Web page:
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Wi-Fi Goes Public

It seems that everywhere you go these days, the little Wi-Fi icon on your mobile device lights up to show that an access point is nearby. In fact, The Wireless Broadband Alliance predicts that the number of public Wi-Fi hotspots globally will grow more than fourfold, to 5.8 million, by 2015. This increasing availability of public hotspots is creating a new “nomadic” network to rival traditional mobile networks and support new mobile devices and their owners’ lifestyles (see blog posting “A New Type of Mobility”). Consumers now expect to have Wi-Fi access when they are sipping a latte in their favorite coffee shop, watching their team score the winning touchdown at the local stadium, or even when they are waiting in line to pay for their groceries.

To learn more about what consumers are doing with their mobile devices, and how and where they are using them, the Cisco Internet Business Solutions Group (IBSG) recently conducted a survey of U.S. mobile users. Following are our top three findings related to the use of public Wi-Fi: Read More »

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A New Type of Mobility

Mobile used to mean the connectivity service that you bought from your local mobile network operator that freed you from the wire connected to the wall. The rise of Wi-Fi has changed all that. Most mobile devices are now Wi-Fi-enabled (see blog posting “What Is a Mobile Device Anymore?”). Wi-Fi has broken the MNO’s monopoly of providing wireless freedom to consumers. While Wi-Fi may not provide all of the features of mobile cellular technology, consumers now have a choice in how they want to connect their devices wirelessly to the Internet – mobile cellular or Wi-Fi.

To learn more about what consumers are doing with their mobile devices, and how and where they are using them, the Cisco Internet Business Solutions Group (IBSG) recently conducted a survey of U.S. mobile users. Following are our top three findings related to mobile connectivity: Read More »

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Software Defined Networking for Service Providers: Data Center Fabric Analogies breakdown in the WAN

Lately I’ve been seeing some industry people trying to apply the principles of data center network fabric models to their Wide Area Networks (WANs), and implying that such can be extended through service provider WANs.  Data center fabrics and WANs are horses of very different colors with way too many differences for these perspectives to hold up.

Fundamentally they are different beasts with one more easily tamed than the other.   Data center networks generally have well known end points and well-ordered designs.

Multi-tenant Data Center Designs

Bandwidth within data centers is virtually unlimited relative to WAN bandwidth.  It is much more stable and constrained in its characteristics when it comes to things like latency, loss, jitter, capacity, restoration capabilities – all of which have significant influence on WAN services delivery.  The same data center network assumptions exist between each of the end points, which makes fabric modeling for data centers generally a good approximation and thus possible to use.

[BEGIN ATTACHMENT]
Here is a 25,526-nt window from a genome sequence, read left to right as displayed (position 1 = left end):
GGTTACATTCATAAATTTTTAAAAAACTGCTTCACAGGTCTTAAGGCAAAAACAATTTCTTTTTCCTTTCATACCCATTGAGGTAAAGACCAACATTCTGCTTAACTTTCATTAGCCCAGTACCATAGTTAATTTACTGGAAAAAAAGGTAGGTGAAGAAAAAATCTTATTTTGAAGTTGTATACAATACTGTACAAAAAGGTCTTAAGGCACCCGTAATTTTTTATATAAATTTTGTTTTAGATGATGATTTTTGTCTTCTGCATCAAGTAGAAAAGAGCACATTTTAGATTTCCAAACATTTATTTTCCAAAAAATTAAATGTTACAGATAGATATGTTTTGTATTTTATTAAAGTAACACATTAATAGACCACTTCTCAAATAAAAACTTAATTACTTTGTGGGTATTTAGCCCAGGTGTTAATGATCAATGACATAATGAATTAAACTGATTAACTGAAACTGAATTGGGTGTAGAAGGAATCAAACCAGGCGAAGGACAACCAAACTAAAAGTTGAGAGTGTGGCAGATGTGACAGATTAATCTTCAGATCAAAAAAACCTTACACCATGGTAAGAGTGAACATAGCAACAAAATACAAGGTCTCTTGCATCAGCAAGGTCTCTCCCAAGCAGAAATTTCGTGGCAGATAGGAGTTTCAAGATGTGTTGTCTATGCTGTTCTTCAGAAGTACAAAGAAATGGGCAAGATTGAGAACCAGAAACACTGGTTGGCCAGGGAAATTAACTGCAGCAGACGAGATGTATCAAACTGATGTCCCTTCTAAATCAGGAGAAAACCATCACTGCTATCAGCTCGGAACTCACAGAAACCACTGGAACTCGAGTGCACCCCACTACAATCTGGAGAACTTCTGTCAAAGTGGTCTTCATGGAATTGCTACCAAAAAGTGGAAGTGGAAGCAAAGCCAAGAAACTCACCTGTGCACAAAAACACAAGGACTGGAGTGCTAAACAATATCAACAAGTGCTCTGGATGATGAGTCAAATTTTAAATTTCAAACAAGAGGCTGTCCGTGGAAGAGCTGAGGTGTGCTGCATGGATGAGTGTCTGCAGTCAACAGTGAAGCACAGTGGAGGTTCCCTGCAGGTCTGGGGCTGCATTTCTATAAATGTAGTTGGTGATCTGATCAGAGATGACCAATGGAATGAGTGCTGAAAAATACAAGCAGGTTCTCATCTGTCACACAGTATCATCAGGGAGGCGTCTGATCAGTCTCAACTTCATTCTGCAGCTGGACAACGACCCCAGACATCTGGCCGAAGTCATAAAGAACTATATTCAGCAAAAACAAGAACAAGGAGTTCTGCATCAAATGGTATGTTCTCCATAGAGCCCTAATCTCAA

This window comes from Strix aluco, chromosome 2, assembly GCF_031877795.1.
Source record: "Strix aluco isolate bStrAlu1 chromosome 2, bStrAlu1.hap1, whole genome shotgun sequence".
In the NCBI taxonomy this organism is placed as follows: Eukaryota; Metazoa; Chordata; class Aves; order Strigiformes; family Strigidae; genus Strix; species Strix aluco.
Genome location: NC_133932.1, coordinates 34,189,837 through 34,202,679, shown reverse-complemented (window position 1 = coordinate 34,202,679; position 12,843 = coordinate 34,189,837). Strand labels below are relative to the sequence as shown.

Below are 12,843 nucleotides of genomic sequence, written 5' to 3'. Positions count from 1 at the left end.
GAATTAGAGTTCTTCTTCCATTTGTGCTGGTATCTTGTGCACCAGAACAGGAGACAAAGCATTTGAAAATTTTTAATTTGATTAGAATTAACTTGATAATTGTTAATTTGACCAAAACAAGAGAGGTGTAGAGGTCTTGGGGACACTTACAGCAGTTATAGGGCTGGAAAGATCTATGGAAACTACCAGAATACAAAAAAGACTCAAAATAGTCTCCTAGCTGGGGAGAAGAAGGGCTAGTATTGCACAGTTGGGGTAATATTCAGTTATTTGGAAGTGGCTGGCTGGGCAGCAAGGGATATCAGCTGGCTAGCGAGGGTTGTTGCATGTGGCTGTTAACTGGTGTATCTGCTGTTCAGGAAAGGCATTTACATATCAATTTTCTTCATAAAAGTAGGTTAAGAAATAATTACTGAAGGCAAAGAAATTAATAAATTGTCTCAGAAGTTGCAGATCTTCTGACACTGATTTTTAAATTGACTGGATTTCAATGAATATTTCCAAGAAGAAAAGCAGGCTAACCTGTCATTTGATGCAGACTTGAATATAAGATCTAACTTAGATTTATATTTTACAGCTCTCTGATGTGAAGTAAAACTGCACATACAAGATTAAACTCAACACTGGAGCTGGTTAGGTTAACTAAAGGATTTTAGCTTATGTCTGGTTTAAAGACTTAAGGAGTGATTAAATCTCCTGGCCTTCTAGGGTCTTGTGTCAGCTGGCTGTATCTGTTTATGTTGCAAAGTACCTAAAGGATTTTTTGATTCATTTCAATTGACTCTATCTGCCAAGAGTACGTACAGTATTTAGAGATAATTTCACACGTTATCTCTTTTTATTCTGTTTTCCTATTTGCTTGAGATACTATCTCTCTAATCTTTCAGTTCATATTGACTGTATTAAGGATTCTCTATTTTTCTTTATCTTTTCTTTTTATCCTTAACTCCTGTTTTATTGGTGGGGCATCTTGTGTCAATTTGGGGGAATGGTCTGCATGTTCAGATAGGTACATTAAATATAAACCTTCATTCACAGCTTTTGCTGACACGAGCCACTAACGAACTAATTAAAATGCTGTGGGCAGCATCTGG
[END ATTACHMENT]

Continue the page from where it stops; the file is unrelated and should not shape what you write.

Some private WANs that interconnect data centers may align closely enough with a fabric model, making it a good enough approximation.  But this is a unique case and is essentially Read More »

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Upgrade to 100G/400G/1T Without Upgrading the Fiber Infrastructure

We talked before about how over 150 customers from 50 different network operators and enterprises met last month at Cisco’s campus in Richardson, Texas, to attend the Spring 2012 Packet Optical Networking Conference (PONC). Besides collaborating on best practices and future requirements in IP and optical solutions, attendees also had an opportunity to view Cisco’s extensive “brownfield” 100G DWDM demo setup. It consists of over 1000 km of fiber, with 10G services and shows how we can plug-n-play 100G services onto existing live systems. This is a critical requirement for customers who must maintain business continuity while still upgrading the capacity of the network. It’s also using the same technology we showed with EANTC that could go to Read More »

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What is a Mobile Device Anymore?

It used to be easy—mobile devices were brick-like devices that we carried with us to make phone calls.  Not anymore. Now we have smartphones, tablets, eReaders, and other devices that we bring everywhere and can’t seem to live without. No longer are we using them just for phone calls. In fact, they are now mobile computers, books, entertainment stations, game consoles, and social tools, in addition to our communications hubs. And, because Wi-Fi has become a prevalent way for many of these devices to connect to the Internet, they’re no longer strictly “mobile,” from a network perspective.

To learn more about what consumers are doing with their mobile devices, and how and where they are using them, the Cisco Internet Business Solutions Group (IBSG) recently conducted a survey of U.S. mobile users. Following are our top three findings related to mobile devices: Read More »

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